Mark Machina and Jorge Hirsch receive Sloan Research Fellowships
March 12, 1984
Two University of California, San Diego faculty members are among 90 young scientists and economists from throughout the United States and Canada who have been selected to receive Sloan Research Fellowships by the Alfred P. Sloan Foundation. They are Dr. Mark J. Machina, assistant professor of economics, and Dr. Jorge E. Hirsch, assistant professor of physics.
The Sloan Research Fellowships are designed to identify scholars who show the greatest promise of doing original work in their fields. According to Albert Rees, president of the Sloan Foundation, "The critical importance of basic research is everywhere acknowledged. We look back with much pleasure on the Foundation's long record of support for basic research and on the contributions the winners of these awards have made over the years to their disciplines and to society."
Machina and Hirsch will each receive awards of $25,000 with their fellowships.
Machina joined the Department of Economics at UCSD in 1979 after receiving his Ph.D. in economics at the Massachusetts Institute of Technology that same year. He received a B.A. degree with highest honors in economics from Michigan State University in 1975.
His work is in the area of advanced economic theory, econometrics and statistics, international economics and monetary economics. He served as a National Science Foundation Graduate Fellow while in school and was named "Teaching Assistant of the Year" by the Graduate Economics Association at MIT in 1978. He is a member of the American Economic Association and the Econometric Society.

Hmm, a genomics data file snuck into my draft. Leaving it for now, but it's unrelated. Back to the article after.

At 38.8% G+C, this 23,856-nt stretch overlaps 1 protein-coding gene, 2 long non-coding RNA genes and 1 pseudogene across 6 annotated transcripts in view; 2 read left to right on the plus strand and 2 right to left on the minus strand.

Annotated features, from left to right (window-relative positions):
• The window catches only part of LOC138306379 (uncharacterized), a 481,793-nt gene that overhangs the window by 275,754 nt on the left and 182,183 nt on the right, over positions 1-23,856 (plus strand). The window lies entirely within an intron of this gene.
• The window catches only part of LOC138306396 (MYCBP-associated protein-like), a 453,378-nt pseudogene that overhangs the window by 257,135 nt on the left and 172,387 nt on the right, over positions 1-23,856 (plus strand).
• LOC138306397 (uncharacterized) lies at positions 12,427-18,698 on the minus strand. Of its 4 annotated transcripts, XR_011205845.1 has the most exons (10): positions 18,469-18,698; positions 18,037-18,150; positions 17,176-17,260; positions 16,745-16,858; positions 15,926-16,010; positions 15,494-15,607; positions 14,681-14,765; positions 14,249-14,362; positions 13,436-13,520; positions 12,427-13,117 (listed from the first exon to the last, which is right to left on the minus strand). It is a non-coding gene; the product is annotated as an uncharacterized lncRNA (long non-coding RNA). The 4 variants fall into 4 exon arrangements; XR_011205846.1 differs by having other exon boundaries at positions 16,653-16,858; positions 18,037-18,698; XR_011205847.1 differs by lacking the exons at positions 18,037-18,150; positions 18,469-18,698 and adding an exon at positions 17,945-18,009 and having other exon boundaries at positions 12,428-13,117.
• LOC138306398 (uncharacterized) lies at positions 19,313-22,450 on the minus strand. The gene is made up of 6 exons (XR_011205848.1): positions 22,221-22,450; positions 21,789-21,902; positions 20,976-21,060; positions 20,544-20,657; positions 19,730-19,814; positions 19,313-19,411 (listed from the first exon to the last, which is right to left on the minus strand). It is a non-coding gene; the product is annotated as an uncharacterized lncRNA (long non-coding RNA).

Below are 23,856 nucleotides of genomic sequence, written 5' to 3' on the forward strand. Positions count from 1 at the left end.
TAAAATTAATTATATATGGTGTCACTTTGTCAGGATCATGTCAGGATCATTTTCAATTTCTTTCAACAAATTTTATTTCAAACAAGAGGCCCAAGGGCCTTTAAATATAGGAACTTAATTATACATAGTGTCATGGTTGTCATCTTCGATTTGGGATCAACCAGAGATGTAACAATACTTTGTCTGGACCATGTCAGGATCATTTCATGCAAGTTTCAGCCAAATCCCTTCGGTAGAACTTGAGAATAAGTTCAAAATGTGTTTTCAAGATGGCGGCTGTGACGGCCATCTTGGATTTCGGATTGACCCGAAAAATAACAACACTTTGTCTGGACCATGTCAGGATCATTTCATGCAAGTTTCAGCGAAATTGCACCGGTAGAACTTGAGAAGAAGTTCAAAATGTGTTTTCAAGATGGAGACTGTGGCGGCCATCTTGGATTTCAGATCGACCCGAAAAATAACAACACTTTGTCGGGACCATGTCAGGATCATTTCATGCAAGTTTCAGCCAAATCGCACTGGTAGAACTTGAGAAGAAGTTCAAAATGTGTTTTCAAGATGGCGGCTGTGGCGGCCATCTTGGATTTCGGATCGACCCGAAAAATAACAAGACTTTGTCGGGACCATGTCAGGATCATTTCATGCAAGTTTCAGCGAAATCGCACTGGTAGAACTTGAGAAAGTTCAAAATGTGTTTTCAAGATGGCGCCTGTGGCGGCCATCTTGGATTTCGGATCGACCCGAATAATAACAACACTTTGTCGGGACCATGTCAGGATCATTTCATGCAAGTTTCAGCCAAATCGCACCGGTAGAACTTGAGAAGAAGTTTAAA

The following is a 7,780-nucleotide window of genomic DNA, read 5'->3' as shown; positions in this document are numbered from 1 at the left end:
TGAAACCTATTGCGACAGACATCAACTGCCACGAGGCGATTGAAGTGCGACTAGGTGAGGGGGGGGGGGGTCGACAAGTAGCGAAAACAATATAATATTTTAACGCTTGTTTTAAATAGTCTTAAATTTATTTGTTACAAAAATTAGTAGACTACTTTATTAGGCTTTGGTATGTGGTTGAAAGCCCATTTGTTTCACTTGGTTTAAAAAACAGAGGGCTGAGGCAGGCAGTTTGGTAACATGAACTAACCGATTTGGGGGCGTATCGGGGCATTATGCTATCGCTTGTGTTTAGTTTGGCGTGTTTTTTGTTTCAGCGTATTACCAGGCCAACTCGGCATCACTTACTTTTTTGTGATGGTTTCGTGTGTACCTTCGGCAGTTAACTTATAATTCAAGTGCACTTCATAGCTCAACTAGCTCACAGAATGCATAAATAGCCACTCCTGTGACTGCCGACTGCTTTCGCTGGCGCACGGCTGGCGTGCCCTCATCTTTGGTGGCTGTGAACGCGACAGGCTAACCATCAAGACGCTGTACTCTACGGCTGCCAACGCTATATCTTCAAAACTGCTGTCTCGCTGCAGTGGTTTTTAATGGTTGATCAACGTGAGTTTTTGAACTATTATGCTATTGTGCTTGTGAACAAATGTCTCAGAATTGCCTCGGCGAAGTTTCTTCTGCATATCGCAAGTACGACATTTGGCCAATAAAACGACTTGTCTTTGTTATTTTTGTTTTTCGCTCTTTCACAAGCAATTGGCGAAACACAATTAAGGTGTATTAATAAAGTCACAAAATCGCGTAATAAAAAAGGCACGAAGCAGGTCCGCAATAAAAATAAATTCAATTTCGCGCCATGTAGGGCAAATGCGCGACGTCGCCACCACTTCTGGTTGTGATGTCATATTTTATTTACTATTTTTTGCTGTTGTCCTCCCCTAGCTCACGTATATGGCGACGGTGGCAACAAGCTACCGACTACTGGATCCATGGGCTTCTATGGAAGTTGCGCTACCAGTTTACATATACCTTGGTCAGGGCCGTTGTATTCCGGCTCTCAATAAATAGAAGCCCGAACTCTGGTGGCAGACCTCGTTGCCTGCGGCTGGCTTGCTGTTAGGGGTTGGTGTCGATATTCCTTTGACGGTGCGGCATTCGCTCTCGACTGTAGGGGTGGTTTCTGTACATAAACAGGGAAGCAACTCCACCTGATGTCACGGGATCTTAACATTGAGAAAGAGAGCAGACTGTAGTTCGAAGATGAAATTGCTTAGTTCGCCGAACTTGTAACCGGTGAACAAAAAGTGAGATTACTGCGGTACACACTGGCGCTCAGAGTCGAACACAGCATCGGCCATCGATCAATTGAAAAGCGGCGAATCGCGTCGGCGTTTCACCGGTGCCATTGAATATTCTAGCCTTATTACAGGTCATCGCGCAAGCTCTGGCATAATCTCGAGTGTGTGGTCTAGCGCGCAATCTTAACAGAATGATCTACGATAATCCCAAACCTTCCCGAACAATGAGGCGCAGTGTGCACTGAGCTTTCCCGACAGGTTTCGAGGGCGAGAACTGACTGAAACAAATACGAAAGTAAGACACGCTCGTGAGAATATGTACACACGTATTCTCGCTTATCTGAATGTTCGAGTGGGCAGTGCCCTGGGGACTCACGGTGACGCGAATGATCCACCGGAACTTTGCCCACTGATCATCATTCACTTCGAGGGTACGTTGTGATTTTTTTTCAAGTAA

Hirsch, who was born in Buenos Aires, Argentina, joined the Department of Physics at UCSD in 1983 after serving as a post-doctoral research associate in the Institute for Theoretical Physics at the University of California, Santa Barbara for two years. He did his undergraduate studies in Buenos Aires and received a Ph.D. in physics from the University of Chicago in 1980.
Hirsch received a research fellowship from the Argentine National Research Council in 1975 and a Fulbright Fellowship in 1976. He received the Telegdi Prize for the best Candidacy Examination from the University of Chicago in 1977 and was awarded the Victor J. Andrew Memorial Fellowship in 1978.
The Sloan Research Fellowship program was begun in 1955 as a means of encouraging basic research by young scholars at a time in their careers when their creative powers are often most acute and when other support is difficult to obtain. With the 1984 awards, the Sloan Foundation has spent $40 million over the last 29 years to assist nearly 2,000 researchers.
The current winners were selected from among 400 nominations.
For more information contact: Paul W. West, 452-3120
(March 12, 1984)